NEW YORK – What are parents to do when their child comes home from school with stories about “this creepy guy in my class” – and it turns out to be the teacher?
That’s a very real concern for parents with children in New York City public schools, where 14 teachers of highly dubious character have been reinstated to the classroom – and two others have been given “desk duty” – thanks to appeals by their powerful teachers union, the United Federation of Teachers.
NYDailyNews.com reports that 16 teachers “kept their jobs after being brought up on egregious charges, some sexual, some involving excessive personal familiarity with students.”
A few examples:
Gym and health teacher Willie Laraque was charged with bending a male student over a desk, leaning in to him and saying, “I’ll show you what is gay.” The Daily News reports Laraque is back in the classroom after paying a $10,000 fine.
Norman Siegel, a high school teacher, was accused of pressing his genitalia against a female student’s leg. Siegel only received a 45-day unpaid suspension, “although the arbitrator found that the girl’s charge was likely true” and that Siegel “was previously accused of a similar offense,” the Daily News writes.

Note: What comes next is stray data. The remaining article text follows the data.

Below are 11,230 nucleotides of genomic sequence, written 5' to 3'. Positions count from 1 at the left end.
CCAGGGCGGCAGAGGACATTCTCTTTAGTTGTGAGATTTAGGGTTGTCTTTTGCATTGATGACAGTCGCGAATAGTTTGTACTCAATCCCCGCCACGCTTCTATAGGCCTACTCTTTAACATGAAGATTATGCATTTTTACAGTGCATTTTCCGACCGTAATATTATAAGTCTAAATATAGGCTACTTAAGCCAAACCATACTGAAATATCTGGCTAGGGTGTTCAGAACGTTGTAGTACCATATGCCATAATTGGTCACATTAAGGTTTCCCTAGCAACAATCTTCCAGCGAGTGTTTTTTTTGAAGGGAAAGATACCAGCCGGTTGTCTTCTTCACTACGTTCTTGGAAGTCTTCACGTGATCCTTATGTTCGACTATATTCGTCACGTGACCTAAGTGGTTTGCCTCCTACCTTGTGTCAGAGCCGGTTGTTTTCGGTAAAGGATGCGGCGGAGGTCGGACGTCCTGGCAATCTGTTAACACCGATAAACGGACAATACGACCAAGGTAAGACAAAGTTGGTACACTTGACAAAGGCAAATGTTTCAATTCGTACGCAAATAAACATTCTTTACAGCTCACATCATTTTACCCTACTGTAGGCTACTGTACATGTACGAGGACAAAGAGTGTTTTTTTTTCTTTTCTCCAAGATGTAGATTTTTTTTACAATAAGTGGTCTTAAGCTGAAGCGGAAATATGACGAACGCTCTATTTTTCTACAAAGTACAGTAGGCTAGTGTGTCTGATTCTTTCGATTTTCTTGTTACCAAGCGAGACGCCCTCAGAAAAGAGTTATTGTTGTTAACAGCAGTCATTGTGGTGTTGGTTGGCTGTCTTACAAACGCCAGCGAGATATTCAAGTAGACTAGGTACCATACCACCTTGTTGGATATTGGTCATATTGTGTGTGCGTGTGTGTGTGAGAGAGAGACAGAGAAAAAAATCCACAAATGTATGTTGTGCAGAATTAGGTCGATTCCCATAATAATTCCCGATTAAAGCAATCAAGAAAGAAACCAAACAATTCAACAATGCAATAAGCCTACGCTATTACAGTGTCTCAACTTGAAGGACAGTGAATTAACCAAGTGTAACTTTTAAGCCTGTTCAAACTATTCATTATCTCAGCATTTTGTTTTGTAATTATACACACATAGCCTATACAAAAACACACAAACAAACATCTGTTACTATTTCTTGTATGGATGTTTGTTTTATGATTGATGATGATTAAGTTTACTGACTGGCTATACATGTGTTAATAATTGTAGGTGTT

There’s also a case involving Edward Cascio, a gym teacher who accepted pornographic pictures from a student – of another student. Cascio was back at work after serving his three-month suspension.
The district tried to fire these individuals, but the UFT appealed the decisions to arbitrators, who gave the teachers their jobs back.
“Why would arbitrators throw kids to the wolves?” asks a Daily News editorial. “Because they make a living deciding such cases – and because they are hired by joint agreement of the Education Department and the UFT. They well know that if they toss teachers out of work, the union will do the same to them.”
The paper is calling on Gov. Andrew Cuomo to have teachers accused of bad behavior to stand before the “Office of Administrative Trials and Hearings, where every other civil servant goes for adjudication” and whose “professional administrative judges have no built-in bias against rendering the tough rulings needed to protect kids.”
That’s a good start, but education reformers should demand changes to teacher tenure, so district officials don’t have to spend a small fortune in legal fees every time they attempt to remove a perverse educator from the classroom. Given UFT’s influence over New York’s school system, such a bold change might not be possible. But New Yorkers must do everything in their power to protect their students from these teachers – and their union.